You know, the white record executives, and increasingly the black ones, who control rap music are not trying to hear self-critical, self-conscious, political rap, as opposed to belligerent behinds and bouncing bosoms. They’d rather have that kind of stuff — the bling, the broad, the booze — as opposed to the serious political rebellion and activity. As he says, "The streets is my office, I keep my ear to the ground, and that’s not been reported." Most black radio and broader radio doesn’t play the kind of progressive hip-hop we hear from him or the Coup, a Bay Area group, as well.

AMY GOODMAN: Who determines what’s heard?

MICHAEL ERIC DYSON: Well, the people who play the music, the payola. You know, there’s still payola We can call that an anachronistic term, but people who pay the dough to get the top twenty hits played. We hear the same thing mindlessly repeated. Record labels collude with some of the radio stations, and the radio stations have their play lists, dependent upon what they call the, quote, "hits." What’s commercially viable gets recycled, endlessly repeated, and as a result of that, the progressive music can’t break in. And some of the best artists who are commercially viable, some of their best work can’t even get heard. So we might hear, "Show Me What You Got" from Jay-Z, but we won’t hear "Minority Report," as well, and he’s making that kind of brilliant music. So if a guy like that who’s making commercially viable music can’t get the other stuff played, then much less can a guy like M-1 or a Talib Kweli get heard.

AMY GOODMAN: M-1 came to our studios, oh, a few years ago, when we were in the garret of this old firehouse. This is his rap:

M-1: She wanna pop the lock,
but prison ain’t nothing but a private stock.
And she be dreaming ’bout his date of release.
She hate the police,
but loved by her grandma
who hugs and kisses her.
Her father’s a political prisoner.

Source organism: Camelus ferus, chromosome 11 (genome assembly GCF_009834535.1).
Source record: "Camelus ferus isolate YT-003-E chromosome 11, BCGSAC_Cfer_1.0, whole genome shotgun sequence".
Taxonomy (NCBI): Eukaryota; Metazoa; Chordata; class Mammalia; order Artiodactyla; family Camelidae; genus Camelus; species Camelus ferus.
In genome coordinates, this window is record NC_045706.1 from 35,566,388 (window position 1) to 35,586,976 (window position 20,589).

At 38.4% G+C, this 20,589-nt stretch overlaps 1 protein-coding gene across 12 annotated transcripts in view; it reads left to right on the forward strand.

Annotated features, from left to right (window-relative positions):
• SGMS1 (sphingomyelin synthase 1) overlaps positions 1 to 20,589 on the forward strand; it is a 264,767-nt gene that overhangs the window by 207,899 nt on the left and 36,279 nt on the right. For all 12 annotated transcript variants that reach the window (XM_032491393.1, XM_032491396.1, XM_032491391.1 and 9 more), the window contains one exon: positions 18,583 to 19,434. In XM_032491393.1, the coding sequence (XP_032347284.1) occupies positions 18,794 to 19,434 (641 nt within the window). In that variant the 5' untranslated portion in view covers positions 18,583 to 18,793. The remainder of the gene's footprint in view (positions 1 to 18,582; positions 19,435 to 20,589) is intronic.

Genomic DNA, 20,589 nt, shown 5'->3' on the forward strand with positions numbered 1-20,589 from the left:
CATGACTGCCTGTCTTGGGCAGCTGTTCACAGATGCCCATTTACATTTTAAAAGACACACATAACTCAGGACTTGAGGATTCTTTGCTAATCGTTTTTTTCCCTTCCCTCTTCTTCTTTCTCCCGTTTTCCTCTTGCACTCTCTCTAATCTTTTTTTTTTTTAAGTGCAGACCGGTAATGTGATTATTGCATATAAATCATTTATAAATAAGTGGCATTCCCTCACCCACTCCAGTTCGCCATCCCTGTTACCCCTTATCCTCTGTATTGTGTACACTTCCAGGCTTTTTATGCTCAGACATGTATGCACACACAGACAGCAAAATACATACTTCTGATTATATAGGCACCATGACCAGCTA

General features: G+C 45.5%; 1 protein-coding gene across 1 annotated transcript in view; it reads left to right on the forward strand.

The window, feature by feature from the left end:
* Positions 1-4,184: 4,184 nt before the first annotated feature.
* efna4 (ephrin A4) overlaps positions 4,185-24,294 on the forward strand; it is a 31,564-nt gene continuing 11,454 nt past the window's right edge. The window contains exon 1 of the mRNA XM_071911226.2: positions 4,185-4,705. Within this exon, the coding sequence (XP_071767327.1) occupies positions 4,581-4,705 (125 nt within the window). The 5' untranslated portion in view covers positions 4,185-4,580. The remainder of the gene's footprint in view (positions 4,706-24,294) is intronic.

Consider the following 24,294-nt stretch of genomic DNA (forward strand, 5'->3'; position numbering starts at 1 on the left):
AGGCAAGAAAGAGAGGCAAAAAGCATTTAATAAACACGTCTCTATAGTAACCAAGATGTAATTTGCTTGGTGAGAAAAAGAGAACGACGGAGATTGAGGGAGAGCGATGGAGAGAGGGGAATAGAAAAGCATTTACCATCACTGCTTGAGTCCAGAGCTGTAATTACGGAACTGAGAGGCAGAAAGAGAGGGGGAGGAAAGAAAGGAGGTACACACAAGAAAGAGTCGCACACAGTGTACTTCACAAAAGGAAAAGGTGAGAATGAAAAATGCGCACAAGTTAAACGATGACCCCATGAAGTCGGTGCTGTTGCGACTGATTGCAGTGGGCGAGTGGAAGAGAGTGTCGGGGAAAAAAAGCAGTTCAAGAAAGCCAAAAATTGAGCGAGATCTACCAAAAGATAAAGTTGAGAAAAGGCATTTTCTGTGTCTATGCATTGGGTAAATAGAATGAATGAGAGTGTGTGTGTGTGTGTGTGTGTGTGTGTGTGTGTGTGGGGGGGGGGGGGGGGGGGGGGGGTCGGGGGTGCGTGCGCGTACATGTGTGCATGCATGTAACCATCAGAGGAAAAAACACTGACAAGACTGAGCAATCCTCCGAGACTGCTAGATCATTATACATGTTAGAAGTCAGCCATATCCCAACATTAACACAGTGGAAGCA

Free Fred!
Son of a Panther that the government shot dead
back on 12/4, 1969,
Four o’clock in the morning.
It’s terrible, but it’s fine.
’Cause Fred Hampton, Jr. looks just like him,
walks just like him, talks just like him,
and it might be frightening the feds and the snitches
to see him organize the gang brothers and sisters.
So he had to be framed, yo.
You know how the game go:
eighteen years, because the 5-0 said so.
They said he set a fire to a Korean store,
but he ignited the minds of the young black and poor.
Behind enemy lines, my niggers are cellmates.
Most of the youth never escape the jail fate.
Super-maximum cans will advance their game plan
to keep us in the hands of the man, locked up.

For Tupac.
They try to make us think we crazy,
but I know what they doin’,
they tryin’ to put us back in slavery.
Check it, to get on welfare, you got to give your finger prints.
Soon you got to do eye scans to get your benefits.
Now they got them cards to swipe. Ain’t no more food stamps.
Should have seen it coming. It’s too late to get amped.
And everything got a bar code,
so they know what you got when you got it
and what you still owe.

This is for Mumia and Sundiata, Herman Bell, we gotcha.
Mutulu Shakur, we want you free with Assata.
And, Giuliani, yo, you could swim with the lobsters.
I hope your mobsters lose your livers to the vodka.
Somebody need to get took hostage.
This is preposterous.
Got a whole nation up in bondage.
It might sound rash, but, brothers, we ’bout to crash.
We’re in a race for life. You’re thinkin’ it’s for cash flow.
I’m going to be the asshole coming in the party to harass you.
Or should I say f—- it and just dance to,
But we don’t dance no more, unless it’s capoiera.
We the new rap era of natural born guerrillas.
’Cause anything can happen if you make it so.
I’m like George Jackson, 45 in my afro.
I’m like Marcus Garvey coming with money to blow.
Saying I want an army of boats full of brothers that led revolts.
On that note, I’m sick of these scared rap millionaires

AMY GOODMAN: That is M-1 in the firehouse studio.

MICHAEL ERIC DYSON: Yeah, you know, spitting it. He’s spitting it raw. M-1 from dead prez, my man. You know, the two brilliant rappers from the Coup. When you think about Immortal Technique, these are some — people go, "Who are they?" These are some of the most brilliant political, radical rappers. You see the intelligence he’s spitting. You see the common sense he’s spitting. You see the progressive sentiments he’s spitting. That’s not something that people want to hear. And they claim it’s not in Black America. Where is it? But when we spit it like this, when the truth is told like this, Black America can embrace it more broadly, and we know the broader mainstream America doesn’t do it as well. But we need voices like that. And maybe ten years from now, fifteen years from now, when we look back on this era, we’ll say, "Because a guy like that lived." And I was just on a panel with him a couple weeks ago in New Orleans, a brilliant, articulate, soulful artist. And we need to hear more of them.